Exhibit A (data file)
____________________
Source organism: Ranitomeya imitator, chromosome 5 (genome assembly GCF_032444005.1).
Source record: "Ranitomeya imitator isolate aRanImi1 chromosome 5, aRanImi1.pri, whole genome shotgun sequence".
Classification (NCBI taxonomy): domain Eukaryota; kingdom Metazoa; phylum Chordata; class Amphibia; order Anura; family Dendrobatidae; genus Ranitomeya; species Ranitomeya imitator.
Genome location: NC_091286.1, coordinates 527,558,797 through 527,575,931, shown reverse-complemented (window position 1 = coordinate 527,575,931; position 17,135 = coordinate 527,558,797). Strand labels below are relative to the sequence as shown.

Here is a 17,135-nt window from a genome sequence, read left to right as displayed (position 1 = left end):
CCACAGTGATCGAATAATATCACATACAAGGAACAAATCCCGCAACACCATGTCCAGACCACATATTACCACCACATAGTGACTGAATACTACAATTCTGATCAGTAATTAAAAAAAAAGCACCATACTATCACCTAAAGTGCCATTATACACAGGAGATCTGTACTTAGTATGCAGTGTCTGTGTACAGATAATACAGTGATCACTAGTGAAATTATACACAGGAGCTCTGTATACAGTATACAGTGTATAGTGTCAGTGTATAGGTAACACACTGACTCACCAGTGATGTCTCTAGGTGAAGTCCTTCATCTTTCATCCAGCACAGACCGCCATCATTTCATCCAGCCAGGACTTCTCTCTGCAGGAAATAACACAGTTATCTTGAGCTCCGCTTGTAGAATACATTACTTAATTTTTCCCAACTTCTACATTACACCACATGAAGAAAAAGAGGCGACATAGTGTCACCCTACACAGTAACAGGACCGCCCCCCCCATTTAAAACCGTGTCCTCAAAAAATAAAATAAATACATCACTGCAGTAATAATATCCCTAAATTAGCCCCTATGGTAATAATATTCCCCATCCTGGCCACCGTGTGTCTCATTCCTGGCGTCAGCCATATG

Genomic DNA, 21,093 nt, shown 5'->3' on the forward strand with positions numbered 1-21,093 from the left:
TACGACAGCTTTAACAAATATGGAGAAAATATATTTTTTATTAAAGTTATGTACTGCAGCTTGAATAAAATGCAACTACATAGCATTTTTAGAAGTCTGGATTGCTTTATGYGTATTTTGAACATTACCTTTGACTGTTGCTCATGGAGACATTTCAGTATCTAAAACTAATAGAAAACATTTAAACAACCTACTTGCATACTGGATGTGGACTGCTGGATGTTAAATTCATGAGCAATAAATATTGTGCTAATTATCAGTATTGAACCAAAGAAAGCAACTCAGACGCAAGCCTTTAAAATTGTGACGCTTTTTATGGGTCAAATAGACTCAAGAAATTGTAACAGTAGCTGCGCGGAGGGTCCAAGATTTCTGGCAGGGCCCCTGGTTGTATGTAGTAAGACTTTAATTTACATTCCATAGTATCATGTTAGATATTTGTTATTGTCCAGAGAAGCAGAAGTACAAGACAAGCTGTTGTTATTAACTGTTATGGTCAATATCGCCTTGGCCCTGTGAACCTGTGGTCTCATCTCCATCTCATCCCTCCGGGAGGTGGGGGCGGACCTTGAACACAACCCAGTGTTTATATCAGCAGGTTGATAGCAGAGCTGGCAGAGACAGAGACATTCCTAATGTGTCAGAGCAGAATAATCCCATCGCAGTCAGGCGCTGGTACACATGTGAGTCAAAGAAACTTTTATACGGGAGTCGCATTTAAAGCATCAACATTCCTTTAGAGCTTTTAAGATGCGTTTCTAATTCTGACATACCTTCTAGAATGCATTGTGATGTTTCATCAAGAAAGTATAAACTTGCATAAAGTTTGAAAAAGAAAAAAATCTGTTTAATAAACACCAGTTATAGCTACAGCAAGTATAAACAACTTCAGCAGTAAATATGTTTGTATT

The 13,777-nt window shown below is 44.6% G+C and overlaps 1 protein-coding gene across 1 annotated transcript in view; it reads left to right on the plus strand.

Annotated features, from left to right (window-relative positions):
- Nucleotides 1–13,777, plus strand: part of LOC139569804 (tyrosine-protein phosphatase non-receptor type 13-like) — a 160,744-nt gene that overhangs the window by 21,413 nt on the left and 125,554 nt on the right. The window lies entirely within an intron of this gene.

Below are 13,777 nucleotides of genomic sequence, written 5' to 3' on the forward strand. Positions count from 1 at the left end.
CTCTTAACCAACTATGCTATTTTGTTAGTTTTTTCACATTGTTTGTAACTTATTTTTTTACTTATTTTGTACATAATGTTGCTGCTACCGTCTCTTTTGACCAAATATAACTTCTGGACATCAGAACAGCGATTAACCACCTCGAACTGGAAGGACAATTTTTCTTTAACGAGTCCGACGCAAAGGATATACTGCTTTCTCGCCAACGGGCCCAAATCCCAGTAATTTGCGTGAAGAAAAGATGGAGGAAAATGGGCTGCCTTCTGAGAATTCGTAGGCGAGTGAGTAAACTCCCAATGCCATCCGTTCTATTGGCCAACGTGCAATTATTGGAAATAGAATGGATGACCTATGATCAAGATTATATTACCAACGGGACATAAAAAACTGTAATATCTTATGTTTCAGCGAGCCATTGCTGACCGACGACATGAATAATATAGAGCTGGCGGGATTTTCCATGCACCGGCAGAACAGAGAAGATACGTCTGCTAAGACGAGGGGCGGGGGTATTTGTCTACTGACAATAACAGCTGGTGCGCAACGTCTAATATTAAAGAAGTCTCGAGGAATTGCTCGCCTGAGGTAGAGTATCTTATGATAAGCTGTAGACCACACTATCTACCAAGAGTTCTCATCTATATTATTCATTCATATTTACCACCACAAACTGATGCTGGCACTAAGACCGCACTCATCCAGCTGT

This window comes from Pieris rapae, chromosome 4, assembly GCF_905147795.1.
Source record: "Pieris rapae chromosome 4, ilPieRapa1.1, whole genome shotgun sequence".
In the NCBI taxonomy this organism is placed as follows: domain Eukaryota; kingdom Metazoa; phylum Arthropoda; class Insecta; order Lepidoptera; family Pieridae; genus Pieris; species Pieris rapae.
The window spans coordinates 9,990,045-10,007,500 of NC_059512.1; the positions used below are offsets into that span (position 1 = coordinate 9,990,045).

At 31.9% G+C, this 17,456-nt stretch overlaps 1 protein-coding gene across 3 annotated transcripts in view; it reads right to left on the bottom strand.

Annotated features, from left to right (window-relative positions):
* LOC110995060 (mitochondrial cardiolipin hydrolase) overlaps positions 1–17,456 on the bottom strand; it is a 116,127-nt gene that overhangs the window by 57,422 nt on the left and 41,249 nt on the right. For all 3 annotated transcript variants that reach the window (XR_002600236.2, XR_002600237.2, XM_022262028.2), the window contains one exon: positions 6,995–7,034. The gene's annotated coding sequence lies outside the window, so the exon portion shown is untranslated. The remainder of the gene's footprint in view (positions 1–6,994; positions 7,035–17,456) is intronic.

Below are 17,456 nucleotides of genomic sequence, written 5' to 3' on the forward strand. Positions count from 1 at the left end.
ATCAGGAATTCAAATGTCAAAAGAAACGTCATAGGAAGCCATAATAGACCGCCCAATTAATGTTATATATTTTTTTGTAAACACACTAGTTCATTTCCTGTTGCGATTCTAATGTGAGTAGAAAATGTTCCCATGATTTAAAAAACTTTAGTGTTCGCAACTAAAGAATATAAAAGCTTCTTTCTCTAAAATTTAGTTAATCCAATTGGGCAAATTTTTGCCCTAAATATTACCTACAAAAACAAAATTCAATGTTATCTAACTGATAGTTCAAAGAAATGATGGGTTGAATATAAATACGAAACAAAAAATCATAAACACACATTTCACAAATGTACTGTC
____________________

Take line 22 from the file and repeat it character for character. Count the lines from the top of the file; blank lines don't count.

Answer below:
ATCAGGAATTCAAATGTCAAAAGAAACGTCATAGGAAGCCATAATAGACCGCCCAATTAATGTTATATATTTTTTTGTAAACACACTAGTTCATTTCCTGTTGCGATTCTAATGTGAGTAGAAAATGTTCCCATGATTTAAAAAACTTTAGTGTTCGCAACTAAAGAATATAAAAGCTTCTTTCTCTAAAATTTAGTTAATCCAATTGGGCAAATTTTTGCCCTAAATATTACCTACAAAAACAAAATTCAATGTTATCTAACTGATAGTTCAAAGAAATGATGGGTTGAATATAAATACGAAACAAAAAATCATAAACACACATTTCACAAATGTACTGTC